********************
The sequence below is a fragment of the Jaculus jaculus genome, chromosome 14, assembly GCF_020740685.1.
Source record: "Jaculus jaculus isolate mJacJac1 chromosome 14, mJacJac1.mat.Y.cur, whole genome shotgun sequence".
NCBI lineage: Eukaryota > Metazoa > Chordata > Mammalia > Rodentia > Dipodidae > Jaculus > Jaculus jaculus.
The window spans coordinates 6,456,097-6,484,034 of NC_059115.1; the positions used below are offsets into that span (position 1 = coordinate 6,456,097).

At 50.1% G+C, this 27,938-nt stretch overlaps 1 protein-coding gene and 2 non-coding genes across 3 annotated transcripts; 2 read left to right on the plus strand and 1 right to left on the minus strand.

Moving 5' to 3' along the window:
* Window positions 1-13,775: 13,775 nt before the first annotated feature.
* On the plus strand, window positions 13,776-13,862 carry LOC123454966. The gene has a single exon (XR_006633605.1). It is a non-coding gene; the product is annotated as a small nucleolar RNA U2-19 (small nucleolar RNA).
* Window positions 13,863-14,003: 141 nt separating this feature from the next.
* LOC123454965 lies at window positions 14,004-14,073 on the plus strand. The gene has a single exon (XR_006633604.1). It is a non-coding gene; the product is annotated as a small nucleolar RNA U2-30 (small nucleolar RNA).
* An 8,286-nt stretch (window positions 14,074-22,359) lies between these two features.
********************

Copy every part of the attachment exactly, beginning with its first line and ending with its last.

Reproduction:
The sequence below is a fragment of the Jaculus jaculus genome, chromosome 14, assembly GCF_020740685.1.
Source record: "Jaculus jaculus isolate mJacJac1 chromosome 14, mJacJac1.mat.Y.cur, whole genome shotgun sequence".
NCBI lineage: Eukaryota > Metazoa > Chordata > Mammalia > Rodentia > Dipodidae > Jaculus > Jaculus jaculus.
The window spans coordinates 6,456,097-6,484,034 of NC_059115.1; the positions used below are offsets into that span (position 1 = coordinate 6,456,097).

At 50.1% G+C, this 27,938-nt stretch overlaps 1 protein-coding gene and 2 non-coding genes across 3 annotated transcripts; 2 read left to right on the plus strand and 1 right to left on the minus strand.

Moving 5' to 3' along the window:
* Window positions 1-13,775: 13,775 nt before the first annotated feature.
* On the plus strand, window positions 13,776-13,862 carry LOC123454966. The gene has a single exon (XR_006633605.1). It is a non-coding gene; the product is annotated as a small nucleolar RNA U2-19 (small nucleolar RNA).
* Window positions 13,863-14,003: 141 nt separating this feature from the next.
* LOC123454965 lies at window positions 14,004-14,073 on the plus strand. The gene has a single exon (XR_006633604.1). It is a non-coding gene; the product is annotated as a small nucleolar RNA U2-30 (small nucleolar RNA).
* An 8,286-nt stretch (window positions 14,074-22,359) lies between these two features.